There are currently products available in flooring that can sense if someone has fallen or is just sitting on the floor.  Other technology can notify you if someone hasn’t opened the fridge to eat in the last 48 hours or if a door opened at an unusual time.  Between Lyft and Uber and the forthcoming autonomous vehicles, seniors can stay connected and active all the while keeping others on the road safe.

These technological advancements transform life for two generations - caregivers and caretakers. 

If Mom and Dad want to stay at home, but by all definitions it’s unsafe in their current environment, it’s now possible for them to retain their freedom and for you transform their existing or brand-new home with the addition of new tech advances.

This is all taking place NOW.  

The key is for the builder and designer is to make the space flexible for future needs while creating an environment that is world class.  The style, comfort of the ride, integrated technology and brand are all components in making a car desirable.  The home environment is no different – it should automatically adjust to your client’s particular size, style, preferences and needs.  This methodology is truly transformational – your home now supports and even anticipates your needs, connecting you to resources and people as you age.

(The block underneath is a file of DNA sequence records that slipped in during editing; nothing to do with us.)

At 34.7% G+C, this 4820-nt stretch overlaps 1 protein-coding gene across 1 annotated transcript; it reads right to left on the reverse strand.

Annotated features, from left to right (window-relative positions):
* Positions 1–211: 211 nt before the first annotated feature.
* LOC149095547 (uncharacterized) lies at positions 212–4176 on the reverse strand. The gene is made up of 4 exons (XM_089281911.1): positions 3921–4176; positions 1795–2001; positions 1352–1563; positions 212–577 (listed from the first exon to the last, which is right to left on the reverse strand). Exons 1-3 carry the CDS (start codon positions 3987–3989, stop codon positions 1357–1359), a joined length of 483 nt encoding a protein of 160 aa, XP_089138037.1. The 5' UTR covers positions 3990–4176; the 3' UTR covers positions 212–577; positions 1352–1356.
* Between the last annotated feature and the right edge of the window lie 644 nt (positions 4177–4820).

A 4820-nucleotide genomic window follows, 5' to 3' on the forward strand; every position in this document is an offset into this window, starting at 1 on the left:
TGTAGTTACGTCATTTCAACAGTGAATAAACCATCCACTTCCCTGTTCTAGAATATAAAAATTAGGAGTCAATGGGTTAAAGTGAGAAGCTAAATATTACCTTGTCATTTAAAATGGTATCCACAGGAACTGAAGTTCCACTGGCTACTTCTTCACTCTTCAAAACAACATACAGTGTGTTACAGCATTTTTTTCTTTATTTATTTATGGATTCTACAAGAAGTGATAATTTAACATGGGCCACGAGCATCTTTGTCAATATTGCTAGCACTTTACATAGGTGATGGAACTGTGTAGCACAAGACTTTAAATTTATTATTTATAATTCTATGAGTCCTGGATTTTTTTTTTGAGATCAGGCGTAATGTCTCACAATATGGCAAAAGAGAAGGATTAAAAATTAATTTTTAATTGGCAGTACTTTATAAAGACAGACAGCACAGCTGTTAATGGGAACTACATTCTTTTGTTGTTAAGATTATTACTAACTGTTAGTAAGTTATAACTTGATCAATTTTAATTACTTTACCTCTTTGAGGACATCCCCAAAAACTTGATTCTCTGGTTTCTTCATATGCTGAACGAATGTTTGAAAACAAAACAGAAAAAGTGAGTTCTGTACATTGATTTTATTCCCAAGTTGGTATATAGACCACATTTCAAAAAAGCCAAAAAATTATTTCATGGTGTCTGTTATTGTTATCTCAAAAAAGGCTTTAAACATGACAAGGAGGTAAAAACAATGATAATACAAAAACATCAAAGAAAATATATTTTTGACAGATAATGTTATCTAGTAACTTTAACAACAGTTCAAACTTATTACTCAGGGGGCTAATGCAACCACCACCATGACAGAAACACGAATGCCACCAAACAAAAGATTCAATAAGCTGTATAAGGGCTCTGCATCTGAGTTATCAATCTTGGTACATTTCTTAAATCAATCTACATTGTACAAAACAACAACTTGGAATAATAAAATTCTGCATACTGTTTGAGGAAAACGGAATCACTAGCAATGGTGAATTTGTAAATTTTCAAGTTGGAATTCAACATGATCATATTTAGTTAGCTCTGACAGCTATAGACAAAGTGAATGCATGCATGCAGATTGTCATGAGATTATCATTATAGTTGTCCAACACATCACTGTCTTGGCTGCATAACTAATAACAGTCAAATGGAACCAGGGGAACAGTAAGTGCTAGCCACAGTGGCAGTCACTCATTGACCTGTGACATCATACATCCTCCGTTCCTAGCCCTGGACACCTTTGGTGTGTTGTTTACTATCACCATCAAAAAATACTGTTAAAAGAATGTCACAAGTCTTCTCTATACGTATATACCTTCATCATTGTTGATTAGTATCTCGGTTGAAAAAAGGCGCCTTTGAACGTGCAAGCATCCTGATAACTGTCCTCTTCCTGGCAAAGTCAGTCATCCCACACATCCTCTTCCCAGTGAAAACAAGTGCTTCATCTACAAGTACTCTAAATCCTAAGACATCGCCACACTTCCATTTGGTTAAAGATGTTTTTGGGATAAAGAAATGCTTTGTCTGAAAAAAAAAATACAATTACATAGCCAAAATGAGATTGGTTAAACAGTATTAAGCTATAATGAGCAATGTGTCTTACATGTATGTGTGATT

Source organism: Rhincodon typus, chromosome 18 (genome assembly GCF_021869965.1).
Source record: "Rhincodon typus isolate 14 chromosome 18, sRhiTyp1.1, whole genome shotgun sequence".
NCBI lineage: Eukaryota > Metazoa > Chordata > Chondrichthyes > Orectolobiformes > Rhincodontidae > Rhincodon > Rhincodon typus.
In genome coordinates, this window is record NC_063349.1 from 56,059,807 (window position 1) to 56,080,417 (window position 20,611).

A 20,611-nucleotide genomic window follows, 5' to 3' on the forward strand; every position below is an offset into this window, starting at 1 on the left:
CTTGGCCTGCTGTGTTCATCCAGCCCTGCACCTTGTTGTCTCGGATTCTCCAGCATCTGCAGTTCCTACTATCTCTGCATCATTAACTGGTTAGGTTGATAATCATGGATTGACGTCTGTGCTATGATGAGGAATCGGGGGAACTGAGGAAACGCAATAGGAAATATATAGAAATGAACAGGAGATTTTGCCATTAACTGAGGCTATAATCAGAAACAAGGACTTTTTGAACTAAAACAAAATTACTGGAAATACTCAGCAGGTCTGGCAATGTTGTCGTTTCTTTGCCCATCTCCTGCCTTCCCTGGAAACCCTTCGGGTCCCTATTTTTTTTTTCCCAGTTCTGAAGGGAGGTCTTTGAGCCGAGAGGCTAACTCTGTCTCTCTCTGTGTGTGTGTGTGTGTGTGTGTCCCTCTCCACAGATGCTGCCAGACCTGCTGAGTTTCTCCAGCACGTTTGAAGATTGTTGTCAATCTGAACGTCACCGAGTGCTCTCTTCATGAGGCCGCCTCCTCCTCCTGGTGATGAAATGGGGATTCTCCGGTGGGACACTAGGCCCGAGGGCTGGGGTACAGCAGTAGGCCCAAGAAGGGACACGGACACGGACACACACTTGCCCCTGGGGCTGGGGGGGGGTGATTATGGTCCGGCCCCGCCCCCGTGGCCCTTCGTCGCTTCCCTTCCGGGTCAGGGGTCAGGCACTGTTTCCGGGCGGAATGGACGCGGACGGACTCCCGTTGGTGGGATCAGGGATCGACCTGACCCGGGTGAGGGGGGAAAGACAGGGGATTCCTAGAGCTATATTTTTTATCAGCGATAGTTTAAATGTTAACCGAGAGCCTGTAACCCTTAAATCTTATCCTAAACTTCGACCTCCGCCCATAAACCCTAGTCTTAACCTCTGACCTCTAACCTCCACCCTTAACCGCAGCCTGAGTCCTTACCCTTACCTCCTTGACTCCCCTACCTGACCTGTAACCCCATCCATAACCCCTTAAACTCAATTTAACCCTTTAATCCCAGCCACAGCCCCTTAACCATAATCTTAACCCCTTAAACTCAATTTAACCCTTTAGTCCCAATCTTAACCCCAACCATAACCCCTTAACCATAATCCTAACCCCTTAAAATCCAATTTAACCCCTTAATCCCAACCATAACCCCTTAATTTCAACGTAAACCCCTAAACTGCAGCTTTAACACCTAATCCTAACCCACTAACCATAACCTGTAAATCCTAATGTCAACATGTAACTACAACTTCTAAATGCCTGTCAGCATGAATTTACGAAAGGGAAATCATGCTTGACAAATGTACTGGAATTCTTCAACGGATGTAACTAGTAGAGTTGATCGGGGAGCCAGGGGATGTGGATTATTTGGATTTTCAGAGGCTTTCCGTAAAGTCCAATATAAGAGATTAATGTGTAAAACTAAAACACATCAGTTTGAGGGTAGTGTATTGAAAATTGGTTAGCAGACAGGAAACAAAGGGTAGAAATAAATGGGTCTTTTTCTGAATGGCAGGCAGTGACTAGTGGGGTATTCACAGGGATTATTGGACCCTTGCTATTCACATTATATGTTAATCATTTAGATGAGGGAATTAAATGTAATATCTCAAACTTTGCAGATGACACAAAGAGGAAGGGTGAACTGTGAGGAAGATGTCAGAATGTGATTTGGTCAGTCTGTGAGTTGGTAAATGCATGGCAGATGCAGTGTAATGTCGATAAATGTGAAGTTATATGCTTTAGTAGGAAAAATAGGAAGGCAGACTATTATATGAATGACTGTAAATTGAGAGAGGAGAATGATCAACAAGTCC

Designing from the inside out is key to allowing the space to flow. A space should embrace your client and their specific needs both for today and tomorrow.  

 

Great interior design has always had an intimate relationship with the products that we use daily to make our lives easier.  

 

My own family consists of four generations who all live under one roof in Columbus, Ohio, and we’ve figured out to make it work: dividing responsibilities and chores, re-designing physical spaces for privacy, and reconfiguring others into common areas for all to gather and enjoy living together.

 

I call it our “multi-generational social experiment,” which encompasses kids in their teens, parents in their forties, grandparents in their seventies, and a ninety-plus year-old great-grandmother. 

My book, HIVE describes in detail how we navigate the joys and challenges that come with aging, and answers the questions, "How does family help you thrive at home when you're old?" An Alzheimer's/dementia diagnosis added a layer of complexity, yet we resolve to keep our eldest at home for as long as she's happy, safe and engaged in life. The younger generation learns much from their elders, and the elders from their children. While mastering the use of technology and new family systems, we’re also mastering the use of humor, tolerance, and patience. Ultimately, that's what makes this four-generation experiment a success. Hive provides practical design and strategies mixed with personal tips and observations, making it easy to see how you can transform a home in into a multi-generational living space. 

Just don’t forget to budget and design with all the NEW echnology available to enabling boomers to age in place.

 

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ABOUT THE AUTHOR